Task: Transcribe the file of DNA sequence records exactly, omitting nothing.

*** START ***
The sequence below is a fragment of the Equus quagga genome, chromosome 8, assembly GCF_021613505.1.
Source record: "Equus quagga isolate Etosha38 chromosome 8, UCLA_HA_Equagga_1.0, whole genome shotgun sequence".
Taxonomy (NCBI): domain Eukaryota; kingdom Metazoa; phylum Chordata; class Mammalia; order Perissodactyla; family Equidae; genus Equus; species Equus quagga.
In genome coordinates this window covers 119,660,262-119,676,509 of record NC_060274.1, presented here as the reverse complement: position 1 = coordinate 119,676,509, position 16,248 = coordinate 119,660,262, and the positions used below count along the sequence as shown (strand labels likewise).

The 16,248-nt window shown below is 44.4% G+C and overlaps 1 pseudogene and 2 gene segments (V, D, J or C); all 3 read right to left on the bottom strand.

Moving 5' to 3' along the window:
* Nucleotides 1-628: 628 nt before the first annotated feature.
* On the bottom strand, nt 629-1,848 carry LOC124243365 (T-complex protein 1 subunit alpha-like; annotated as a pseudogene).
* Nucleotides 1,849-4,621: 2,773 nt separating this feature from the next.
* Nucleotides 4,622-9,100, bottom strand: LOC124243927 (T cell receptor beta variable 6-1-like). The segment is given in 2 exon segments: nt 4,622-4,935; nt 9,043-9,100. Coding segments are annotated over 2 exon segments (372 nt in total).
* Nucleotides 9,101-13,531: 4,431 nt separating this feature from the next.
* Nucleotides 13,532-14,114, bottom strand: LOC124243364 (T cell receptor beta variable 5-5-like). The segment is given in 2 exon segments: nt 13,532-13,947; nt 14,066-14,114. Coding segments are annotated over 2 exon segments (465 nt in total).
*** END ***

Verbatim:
The sequence below is a fragment of the Equus quagga genome, chromosome 8, assembly GCF_021613505.1.
Source record: "Equus quagga isolate Etosha38 chromosome 8, UCLA_HA_Equagga_1.0, whole genome shotgun sequence".
Taxonomy (NCBI): domain Eukaryota; kingdom Metazoa; phylum Chordata; class Mammalia; order Perissodactyla; family Equidae; genus Equus; species Equus quagga.
In genome coordinates this window covers 119,660,262-119,676,509 of record NC_060274.1, presented here as the reverse complement: position 1 = coordinate 119,676,509, position 16,248 = coordinate 119,660,262, and the positions used below count along the sequence as shown (strand labels likewise).

The 16,248-nt window shown below is 44.4% G+C and overlaps 1 pseudogene and 2 gene segments (V, D, J or C); all 3 read right to left on the bottom strand.

Moving 5' to 3' along the window:
* Nucleotides 1-628: 628 nt before the first annotated feature.
* On the bottom strand, nt 629-1,848 carry LOC124243365 (T-complex protein 1 subunit alpha-like; annotated as a pseudogene).
* Nucleotides 1,849-4,621: 2,773 nt separating this feature from the next.
* Nucleotides 4,622-9,100, bottom strand: LOC124243927 (T cell receptor beta variable 6-1-like). The segment is given in 2 exon segments: nt 4,622-4,935; nt 9,043-9,100. Coding segments are annotated over 2 exon segments (372 nt in total).
* Nucleotides 9,101-13,531: 4,431 nt separating this feature from the next.
* Nucleotides 13,532-14,114, bottom strand: LOC124243364 (T cell receptor beta variable 5-5-like). The segment is given in 2 exon segments: nt 13,532-13,947; nt 14,066-14,114. Coding segments are annotated over 2 exon segments (465 nt in total).